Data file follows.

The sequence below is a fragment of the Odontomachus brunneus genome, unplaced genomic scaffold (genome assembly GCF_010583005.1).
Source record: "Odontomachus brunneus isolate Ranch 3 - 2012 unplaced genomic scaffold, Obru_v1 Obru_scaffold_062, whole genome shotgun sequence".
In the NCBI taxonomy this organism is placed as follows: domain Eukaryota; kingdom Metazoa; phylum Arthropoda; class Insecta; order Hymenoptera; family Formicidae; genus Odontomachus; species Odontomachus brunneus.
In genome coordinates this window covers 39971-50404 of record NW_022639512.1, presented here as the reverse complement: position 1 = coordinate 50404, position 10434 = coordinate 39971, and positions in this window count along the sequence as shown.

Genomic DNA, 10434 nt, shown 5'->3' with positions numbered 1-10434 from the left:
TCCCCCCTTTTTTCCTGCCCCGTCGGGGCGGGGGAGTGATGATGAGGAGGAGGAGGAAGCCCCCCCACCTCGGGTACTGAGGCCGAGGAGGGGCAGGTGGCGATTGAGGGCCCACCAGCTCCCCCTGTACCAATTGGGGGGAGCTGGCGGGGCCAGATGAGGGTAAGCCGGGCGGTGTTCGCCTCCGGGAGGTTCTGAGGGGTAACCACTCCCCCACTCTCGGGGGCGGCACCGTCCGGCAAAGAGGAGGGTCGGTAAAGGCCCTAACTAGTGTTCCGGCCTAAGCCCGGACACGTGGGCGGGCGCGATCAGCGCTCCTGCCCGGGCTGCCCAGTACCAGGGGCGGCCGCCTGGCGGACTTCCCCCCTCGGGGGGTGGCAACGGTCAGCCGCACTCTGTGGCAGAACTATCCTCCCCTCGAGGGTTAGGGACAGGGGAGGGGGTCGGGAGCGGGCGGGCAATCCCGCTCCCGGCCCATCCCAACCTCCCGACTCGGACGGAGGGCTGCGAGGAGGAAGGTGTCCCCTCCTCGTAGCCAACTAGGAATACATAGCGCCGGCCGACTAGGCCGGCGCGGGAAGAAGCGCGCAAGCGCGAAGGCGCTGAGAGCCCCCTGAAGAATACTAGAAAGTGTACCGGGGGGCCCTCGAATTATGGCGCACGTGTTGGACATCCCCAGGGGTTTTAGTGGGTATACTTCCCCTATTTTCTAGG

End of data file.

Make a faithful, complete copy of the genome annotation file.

The sequence below is a fragment of the Odontomachus brunneus genome, unplaced genomic scaffold (genome assembly GCF_010583005.1).
Source record: "Odontomachus brunneus isolate Ranch 3 - 2012 unplaced genomic scaffold, Obru_v1 Obru_scaffold_062, whole genome shotgun sequence".
In the NCBI taxonomy this organism is placed as follows: domain Eukaryota; kingdom Metazoa; phylum Arthropoda; class Insecta; order Hymenoptera; family Formicidae; genus Odontomachus; species Odontomachus brunneus.
In genome coordinates this window covers 39971-50404 of record NW_022639512.1, presented here as the reverse complement: position 1 = coordinate 50404, position 10434 = coordinate 39971, and positions in this window count along the sequence as shown.

Genomic DNA, 10434 nt, shown 5'->3' with positions numbered 1-10434 from the left:
TCCCCCCTTTTTTCCTGCCCCGTCGGGGCGGGGGAGTGATGATGAGGAGGAGGAGGAAGCCCCCCCACCTCGGGTACTGAGGCCGAGGAGGGGCAGGTGGCGATTGAGGGCCCACCAGCTCCCCCTGTACCAATTGGGGGGAGCTGGCGGGGCCAGATGAGGGTAAGCCGGGCGGTGTTCGCCTCCGGGAGGTTCTGAGGGGTAACCACTCCCCCACTCTCGGGGGCGGCACCGTCCGGCAAAGAGGAGGGTCGGTAAAGGCCCTAACTAGTGTTCCGGCCTAAGCCCGGACACGTGGGCGGGCGCGATCAGCGCTCCTGCCCGGGCTGCCCAGTACCAGGGGCGGCCGCCTGGCGGACTTCCCCCCTCGGGGGGTGGCAACGGTCAGCCGCACTCTGTGGCAGAACTATCCTCCCCTCGAGGGTTAGGGACAGGGGAGGGGGTCGGGAGCGGGCGGGCAATCCCGCTCCCGGCCCATCCCAACCTCCCGACTCGGACGGAGGGCTGCGAGGAGGAAGGTGTCCCCTCCTCGTAGCCAACTAGGAATACATAGCGCCGGCCGACTAGGCCGGCGCGGGAAGAAGCGCGCAAGCGCGAAGGCGCTGAGAGCCCCCTGAAGAATACTAGAAAGTGTACCGGGGGGCCCTCGAATTATGGCGCACGTGTTGGACATCCCCAGGGGTTTTAGTGGGTATACTTCCCCTATTTTCTAGG